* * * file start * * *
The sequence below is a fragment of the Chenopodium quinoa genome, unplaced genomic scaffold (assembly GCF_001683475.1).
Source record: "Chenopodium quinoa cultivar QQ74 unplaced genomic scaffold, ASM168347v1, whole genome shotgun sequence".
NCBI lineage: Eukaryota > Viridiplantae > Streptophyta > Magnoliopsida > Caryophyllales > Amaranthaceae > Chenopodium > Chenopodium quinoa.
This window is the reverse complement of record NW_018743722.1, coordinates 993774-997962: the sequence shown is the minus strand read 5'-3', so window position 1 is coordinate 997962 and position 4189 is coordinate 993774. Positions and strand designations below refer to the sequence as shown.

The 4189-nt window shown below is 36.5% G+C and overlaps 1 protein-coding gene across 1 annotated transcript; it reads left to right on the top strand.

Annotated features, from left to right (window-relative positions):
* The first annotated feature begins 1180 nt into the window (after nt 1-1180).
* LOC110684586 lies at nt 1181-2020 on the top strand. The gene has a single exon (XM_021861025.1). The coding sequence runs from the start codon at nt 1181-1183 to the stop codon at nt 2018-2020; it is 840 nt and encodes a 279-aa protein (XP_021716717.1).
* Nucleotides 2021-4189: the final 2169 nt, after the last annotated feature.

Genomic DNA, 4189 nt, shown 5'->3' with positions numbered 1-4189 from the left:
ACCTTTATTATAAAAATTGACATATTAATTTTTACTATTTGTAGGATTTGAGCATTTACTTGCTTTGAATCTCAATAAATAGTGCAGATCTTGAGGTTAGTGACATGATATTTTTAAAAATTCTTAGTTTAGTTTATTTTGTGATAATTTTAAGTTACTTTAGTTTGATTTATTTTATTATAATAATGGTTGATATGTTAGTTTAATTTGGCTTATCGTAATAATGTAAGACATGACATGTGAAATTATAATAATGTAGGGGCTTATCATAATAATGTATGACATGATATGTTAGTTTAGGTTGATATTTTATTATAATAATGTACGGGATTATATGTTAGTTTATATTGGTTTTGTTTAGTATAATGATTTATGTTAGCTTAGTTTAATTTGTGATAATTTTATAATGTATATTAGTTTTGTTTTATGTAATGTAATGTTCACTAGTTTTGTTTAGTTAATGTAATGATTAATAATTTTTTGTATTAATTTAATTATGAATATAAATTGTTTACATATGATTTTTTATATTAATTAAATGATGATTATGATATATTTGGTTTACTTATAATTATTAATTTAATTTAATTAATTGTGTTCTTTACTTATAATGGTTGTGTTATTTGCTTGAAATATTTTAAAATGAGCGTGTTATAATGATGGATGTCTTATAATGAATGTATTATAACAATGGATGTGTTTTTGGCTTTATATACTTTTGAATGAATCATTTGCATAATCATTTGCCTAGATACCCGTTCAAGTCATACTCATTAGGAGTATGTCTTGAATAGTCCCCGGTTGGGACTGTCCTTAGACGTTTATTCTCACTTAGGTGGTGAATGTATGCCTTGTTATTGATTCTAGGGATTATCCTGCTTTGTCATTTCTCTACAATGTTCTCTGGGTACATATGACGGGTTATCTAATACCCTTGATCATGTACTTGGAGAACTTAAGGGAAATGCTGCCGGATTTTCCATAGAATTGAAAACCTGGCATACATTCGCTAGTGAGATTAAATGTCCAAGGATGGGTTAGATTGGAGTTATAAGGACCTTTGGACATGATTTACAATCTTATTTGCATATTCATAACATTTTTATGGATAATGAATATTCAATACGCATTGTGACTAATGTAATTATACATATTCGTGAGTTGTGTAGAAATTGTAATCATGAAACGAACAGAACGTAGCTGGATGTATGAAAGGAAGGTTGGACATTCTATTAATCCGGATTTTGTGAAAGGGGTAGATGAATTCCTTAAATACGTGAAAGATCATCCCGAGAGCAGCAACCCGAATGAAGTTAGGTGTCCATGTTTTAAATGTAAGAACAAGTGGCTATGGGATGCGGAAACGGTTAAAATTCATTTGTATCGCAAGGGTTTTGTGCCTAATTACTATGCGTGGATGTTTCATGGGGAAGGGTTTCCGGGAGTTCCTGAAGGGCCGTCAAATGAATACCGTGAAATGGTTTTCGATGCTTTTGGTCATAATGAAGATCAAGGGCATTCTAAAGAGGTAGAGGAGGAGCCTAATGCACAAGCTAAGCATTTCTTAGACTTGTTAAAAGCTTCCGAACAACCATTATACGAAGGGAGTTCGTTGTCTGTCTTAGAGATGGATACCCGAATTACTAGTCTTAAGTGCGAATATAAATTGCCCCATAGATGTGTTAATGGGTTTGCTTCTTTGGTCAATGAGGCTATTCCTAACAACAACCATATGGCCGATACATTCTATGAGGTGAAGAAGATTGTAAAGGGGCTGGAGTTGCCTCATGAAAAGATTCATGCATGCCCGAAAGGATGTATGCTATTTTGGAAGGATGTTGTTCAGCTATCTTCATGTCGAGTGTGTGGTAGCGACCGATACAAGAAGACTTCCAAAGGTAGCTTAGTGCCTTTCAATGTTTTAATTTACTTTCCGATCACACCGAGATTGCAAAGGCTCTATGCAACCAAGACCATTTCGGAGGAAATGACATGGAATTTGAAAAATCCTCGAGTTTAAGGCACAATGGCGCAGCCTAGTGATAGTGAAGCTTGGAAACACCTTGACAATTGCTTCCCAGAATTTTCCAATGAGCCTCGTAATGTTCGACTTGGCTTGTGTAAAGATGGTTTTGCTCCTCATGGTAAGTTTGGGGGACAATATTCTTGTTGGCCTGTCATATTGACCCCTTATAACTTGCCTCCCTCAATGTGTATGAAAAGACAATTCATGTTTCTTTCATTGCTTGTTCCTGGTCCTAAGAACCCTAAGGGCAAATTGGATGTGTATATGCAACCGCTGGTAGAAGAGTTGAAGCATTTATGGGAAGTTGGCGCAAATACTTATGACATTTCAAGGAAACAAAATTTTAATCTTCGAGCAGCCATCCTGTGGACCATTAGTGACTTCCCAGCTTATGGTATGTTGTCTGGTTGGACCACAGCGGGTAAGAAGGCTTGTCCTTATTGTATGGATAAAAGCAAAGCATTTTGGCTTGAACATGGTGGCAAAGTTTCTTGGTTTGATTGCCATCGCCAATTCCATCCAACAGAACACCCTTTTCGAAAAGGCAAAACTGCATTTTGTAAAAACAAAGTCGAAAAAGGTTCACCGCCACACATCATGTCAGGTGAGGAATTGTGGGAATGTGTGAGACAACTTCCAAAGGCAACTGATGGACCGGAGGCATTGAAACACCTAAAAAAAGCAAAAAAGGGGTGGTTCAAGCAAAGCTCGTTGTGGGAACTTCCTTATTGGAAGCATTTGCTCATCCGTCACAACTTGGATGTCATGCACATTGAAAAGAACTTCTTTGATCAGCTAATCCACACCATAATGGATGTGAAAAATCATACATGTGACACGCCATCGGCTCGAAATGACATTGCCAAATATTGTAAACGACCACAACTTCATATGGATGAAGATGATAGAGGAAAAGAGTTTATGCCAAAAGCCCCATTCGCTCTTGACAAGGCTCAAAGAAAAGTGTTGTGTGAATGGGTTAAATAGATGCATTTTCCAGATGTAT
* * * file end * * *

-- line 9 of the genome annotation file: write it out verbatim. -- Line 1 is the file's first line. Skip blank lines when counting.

* Nucleotides 2021-4189: the final 2169 nt, after the last annotated feature.